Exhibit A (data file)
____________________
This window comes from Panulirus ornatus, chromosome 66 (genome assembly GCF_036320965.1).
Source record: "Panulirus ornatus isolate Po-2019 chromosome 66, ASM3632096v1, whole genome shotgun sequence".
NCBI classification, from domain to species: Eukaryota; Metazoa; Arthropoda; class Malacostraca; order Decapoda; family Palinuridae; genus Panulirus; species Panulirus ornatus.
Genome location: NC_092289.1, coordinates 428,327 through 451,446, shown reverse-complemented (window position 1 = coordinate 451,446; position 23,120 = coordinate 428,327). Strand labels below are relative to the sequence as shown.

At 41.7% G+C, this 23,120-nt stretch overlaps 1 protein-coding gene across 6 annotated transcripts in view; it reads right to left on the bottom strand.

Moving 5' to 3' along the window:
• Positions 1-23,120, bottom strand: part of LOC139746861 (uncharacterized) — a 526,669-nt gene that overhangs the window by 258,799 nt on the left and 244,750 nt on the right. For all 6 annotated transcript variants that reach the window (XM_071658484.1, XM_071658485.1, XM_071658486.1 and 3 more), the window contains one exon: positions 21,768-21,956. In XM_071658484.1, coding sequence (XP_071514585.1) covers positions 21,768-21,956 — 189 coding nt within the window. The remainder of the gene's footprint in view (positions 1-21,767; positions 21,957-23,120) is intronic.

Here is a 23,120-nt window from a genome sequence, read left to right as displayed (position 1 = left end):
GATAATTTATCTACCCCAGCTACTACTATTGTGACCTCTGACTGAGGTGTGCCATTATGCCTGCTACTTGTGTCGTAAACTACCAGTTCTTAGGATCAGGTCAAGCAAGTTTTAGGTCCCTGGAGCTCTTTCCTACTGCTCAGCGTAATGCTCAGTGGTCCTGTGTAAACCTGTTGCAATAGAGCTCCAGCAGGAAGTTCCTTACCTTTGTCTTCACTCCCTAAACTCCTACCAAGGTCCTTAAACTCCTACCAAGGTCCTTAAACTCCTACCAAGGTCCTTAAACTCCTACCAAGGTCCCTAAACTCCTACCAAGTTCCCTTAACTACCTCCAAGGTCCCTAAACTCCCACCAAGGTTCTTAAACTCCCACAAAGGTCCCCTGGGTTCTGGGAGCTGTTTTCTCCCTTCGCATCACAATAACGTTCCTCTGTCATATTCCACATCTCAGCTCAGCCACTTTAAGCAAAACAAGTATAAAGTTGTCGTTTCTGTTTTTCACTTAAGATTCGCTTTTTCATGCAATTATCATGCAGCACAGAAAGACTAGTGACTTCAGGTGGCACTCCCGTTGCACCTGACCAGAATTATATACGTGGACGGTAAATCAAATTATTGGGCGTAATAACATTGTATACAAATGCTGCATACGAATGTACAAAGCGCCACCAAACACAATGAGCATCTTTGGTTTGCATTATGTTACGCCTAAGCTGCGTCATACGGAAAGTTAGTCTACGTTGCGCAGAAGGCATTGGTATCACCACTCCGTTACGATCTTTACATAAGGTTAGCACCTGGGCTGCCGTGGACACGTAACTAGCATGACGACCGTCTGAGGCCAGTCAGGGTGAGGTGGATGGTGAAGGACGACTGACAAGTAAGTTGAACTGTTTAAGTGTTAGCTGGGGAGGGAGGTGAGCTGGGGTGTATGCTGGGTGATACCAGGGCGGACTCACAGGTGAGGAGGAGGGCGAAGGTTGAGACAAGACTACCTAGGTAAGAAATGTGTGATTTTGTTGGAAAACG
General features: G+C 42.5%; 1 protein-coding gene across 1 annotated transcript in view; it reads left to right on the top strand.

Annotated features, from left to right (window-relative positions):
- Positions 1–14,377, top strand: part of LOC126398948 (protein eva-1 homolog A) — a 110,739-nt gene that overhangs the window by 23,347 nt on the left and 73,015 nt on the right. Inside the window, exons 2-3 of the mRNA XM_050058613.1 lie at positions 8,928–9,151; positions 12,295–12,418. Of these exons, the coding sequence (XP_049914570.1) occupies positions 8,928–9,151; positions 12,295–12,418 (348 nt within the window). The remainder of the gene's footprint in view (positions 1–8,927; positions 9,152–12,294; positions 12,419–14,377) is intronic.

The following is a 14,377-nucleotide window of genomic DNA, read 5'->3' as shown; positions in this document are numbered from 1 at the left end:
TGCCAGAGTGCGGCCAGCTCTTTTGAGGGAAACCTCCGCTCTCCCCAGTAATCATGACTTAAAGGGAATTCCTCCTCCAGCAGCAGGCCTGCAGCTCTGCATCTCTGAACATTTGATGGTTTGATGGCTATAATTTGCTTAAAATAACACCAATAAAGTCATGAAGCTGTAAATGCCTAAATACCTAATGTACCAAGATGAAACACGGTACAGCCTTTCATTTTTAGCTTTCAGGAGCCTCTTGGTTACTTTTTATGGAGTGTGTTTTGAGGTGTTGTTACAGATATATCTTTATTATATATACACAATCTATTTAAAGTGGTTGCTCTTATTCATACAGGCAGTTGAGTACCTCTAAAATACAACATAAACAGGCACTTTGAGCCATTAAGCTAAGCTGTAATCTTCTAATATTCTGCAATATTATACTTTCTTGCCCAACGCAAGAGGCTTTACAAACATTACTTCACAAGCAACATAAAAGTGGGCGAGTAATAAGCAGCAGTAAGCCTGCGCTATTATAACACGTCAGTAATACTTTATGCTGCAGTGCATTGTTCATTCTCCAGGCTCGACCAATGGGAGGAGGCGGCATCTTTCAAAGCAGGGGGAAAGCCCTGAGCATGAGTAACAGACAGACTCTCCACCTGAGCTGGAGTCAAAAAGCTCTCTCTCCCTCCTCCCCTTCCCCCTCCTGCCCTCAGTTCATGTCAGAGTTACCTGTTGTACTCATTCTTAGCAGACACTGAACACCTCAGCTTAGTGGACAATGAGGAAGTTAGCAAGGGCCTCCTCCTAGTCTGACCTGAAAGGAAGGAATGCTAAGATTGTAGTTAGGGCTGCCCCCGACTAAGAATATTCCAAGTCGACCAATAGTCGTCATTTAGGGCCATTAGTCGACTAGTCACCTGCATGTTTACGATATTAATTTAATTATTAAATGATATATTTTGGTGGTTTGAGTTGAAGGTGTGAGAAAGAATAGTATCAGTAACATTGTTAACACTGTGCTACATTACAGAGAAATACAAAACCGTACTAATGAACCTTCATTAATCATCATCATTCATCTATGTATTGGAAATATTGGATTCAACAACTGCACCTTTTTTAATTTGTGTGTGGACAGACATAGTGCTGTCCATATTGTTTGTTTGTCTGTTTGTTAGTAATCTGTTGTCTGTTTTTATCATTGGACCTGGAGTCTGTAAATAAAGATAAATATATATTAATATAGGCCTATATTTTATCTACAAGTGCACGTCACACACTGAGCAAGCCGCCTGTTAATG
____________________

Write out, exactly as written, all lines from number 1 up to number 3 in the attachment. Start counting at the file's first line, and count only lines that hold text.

This window comes from Panulirus ornatus, chromosome 66 (genome assembly GCF_036320965.1).
Source record: "Panulirus ornatus isolate Po-2019 chromosome 66, ASM3632096v1, whole genome shotgun sequence".
NCBI classification, from domain to species: Eukaryota; Metazoa; Arthropoda; class Malacostraca; order Decapoda; family Palinuridae; genus Panulirus; species Panulirus ornatus.